(CNN) -- Up to 60,000 people in Zimbabwe could be infected with cholera if the epidemic worsens, the World Health Organization (WHO) said Tuesday.
A shortage of clean drinking water has unleashed a cholera epidemic in Zimbabwe.
According to United Nations estimates, cholera has killed 600 people in Zimbabwe this month alone and infected 14,000 people.
The U.N. figures are based on the number of people who have been seen at hospitals and health centers.
However, with the country's health infrastructure crumbling and people no longer having access to treatment, the WHO says the death toll is likely to be much higher.
"The health-cluster assessment in a worst-case scenario is 60,000 cases," a WHO spokesman Paul Garwood told CNN.
"This is based on Zimbabwe having a population of 12 million. Half of the population could be at risk and of that half, there is a one percent cholera attack rate," he said.
Garwood, who is working in one of the worst hit areas, Budiriro, on the western outskirts of Harare, described being at a hospital where patients are only being treated for cholera. View image gallery of Zimbabwe cholera crisis »
"It used to be a poly clinic where different illnesses were treated but now there are only cholera patients," he said.
Even when people have been treated, the risk of re-infection remains high, he said.
"Cholera can be treated quickly and people can get better quickly but the challenge is ensuring they don't get re-infected and clean drinking water needs to be available," he said.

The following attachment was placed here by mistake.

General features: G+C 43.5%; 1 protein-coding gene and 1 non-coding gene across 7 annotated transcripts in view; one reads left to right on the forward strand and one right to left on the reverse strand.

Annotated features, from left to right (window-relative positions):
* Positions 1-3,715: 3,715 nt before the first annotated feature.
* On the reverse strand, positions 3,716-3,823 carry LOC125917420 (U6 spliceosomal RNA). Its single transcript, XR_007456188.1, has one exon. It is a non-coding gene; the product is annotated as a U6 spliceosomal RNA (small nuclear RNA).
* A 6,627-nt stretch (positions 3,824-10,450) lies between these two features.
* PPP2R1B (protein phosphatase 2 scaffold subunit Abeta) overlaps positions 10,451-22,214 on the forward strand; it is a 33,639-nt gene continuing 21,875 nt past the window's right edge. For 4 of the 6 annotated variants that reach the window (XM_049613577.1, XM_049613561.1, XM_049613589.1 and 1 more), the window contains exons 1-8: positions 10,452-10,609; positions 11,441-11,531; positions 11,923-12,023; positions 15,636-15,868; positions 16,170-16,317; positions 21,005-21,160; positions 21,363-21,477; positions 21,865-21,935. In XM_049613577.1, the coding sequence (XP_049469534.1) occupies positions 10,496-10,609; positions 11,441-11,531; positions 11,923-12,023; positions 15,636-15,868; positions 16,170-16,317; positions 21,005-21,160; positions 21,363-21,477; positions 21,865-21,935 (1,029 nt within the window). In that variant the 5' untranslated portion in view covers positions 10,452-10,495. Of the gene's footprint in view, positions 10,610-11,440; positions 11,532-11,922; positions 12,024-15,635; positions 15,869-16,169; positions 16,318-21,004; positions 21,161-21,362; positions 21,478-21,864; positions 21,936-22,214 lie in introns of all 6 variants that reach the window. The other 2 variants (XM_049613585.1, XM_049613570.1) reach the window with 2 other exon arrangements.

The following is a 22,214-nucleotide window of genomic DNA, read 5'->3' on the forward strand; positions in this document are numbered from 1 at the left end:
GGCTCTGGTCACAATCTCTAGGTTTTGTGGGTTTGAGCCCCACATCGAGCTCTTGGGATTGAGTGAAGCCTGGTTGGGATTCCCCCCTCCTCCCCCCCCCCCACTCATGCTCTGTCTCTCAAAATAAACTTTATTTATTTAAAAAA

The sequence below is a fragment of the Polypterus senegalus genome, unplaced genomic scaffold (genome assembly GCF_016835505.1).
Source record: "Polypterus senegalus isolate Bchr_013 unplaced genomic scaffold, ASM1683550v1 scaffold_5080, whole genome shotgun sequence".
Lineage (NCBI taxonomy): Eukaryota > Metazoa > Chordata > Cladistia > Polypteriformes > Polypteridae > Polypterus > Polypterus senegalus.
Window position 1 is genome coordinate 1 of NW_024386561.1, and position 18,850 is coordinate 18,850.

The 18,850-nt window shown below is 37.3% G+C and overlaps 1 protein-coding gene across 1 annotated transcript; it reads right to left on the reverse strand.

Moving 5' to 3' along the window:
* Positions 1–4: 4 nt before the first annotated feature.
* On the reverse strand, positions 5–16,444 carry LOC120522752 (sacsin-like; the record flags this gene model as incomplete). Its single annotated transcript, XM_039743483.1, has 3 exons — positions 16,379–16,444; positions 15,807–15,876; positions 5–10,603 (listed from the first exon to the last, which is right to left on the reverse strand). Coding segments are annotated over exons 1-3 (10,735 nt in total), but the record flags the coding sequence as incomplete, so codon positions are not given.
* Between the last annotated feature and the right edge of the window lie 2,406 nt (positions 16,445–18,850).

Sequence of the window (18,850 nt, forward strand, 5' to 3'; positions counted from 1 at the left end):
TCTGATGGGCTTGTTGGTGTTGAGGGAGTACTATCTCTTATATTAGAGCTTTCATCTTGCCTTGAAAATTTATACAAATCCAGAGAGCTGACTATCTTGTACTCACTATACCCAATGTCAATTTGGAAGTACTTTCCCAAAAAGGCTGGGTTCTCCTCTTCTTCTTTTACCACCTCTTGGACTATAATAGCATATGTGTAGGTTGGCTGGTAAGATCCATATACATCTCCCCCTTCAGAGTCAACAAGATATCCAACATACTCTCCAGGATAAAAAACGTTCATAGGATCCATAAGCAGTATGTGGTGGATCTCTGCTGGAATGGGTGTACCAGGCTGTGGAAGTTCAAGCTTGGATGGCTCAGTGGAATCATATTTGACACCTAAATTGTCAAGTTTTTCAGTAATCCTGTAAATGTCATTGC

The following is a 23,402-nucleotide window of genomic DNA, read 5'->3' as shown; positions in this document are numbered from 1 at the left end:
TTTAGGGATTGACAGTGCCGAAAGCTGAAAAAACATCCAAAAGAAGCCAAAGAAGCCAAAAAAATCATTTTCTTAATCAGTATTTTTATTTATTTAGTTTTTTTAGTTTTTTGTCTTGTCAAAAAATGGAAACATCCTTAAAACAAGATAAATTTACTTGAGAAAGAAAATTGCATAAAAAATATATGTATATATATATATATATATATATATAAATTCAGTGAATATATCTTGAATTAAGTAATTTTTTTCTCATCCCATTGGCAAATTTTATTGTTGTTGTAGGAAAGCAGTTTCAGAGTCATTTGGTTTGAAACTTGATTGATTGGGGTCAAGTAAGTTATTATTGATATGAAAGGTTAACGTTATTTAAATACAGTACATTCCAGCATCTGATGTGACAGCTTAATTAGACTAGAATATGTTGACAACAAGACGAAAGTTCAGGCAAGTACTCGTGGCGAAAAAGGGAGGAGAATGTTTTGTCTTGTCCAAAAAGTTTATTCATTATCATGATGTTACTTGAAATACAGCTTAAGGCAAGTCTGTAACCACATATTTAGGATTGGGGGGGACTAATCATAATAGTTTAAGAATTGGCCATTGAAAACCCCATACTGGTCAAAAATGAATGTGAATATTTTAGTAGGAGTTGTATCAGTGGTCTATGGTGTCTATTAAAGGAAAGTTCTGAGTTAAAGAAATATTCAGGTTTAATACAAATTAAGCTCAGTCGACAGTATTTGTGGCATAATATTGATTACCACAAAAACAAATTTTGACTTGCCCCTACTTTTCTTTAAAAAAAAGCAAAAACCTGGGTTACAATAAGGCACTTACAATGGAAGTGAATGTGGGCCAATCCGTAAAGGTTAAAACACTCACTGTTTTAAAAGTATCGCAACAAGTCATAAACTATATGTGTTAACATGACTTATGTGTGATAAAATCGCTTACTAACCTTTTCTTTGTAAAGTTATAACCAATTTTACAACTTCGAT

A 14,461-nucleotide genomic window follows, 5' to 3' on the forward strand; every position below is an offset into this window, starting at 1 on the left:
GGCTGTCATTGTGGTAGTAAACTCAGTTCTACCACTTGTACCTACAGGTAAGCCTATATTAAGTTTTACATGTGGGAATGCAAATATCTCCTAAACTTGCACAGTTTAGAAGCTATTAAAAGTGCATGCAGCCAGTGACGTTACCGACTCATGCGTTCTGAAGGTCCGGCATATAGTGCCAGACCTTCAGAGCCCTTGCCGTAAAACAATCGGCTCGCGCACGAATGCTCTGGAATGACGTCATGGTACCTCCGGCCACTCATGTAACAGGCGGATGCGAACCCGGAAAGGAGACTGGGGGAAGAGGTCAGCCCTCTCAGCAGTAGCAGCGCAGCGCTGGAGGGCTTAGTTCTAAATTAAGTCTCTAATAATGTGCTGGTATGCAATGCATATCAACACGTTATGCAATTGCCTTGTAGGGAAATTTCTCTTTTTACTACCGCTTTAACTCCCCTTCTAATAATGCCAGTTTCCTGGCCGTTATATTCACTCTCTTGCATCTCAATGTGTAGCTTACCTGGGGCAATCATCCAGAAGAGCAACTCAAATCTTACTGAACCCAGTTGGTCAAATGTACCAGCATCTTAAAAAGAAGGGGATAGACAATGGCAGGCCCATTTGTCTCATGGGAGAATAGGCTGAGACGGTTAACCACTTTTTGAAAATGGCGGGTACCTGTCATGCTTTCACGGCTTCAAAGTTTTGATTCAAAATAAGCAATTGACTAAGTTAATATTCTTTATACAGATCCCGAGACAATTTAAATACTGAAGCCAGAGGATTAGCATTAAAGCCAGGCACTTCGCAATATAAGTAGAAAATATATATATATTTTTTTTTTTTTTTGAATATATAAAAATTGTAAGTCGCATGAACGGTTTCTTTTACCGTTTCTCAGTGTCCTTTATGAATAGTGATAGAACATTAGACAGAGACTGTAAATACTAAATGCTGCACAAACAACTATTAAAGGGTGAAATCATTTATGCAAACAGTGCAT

Cholera, an intestinal infection, is spread through contaminated food or water. It is highly contagious and can lead to severe dehydration and death.
Aid agency International Committee of the Red Cross (ICRC) said Tuesday it was ramping up its response to the outbreak by sending doctors specializing in infectious diseases and a medical logistician specializing in health, sanitation and hygiene have arrived in the country.
Last week, the agency delivered 13 tons of medical supplies to the ICRC in Harare.
The specialists are determining the effect of the outbreak in remote regions and hope to improve case management and emergency preparations in clinics that have not yet dealt with cholera.
"Since yesterday they have been assessing the situation in order to determine how we can do more to help those who have contracted cholera or are at risk of developing the disease," said Benjamin Fouda, the ICRC's health coordinator in Zimbabwe.
The cholera outbreak is part of a larger humanitarian crisis and economic meltdown in Zimbabwe, in which half the population is in dire need of food and water, according to the United Nations.
The crisis has sparked outrage in the international community, and leaders have blamed President Robert Mugabe for the problem.
U.S. President George W. Bush has joined other Western leaders to call for Mugabe to step down, saying in a statement Tuesday: "It is time for Robert Mugabe to go," Bush said in a statement. "We urge others from the region to step up and join the growing chorus of voices calling for an end to Mugabe's tyranny."
While Kenya's prime minister, Raila Odinga, called for troops to "dislodge" the leader.
Mugabe is blamed for the economic collapse of the country, where the official rate of inflation is 231 million per cent and the highest in the world.
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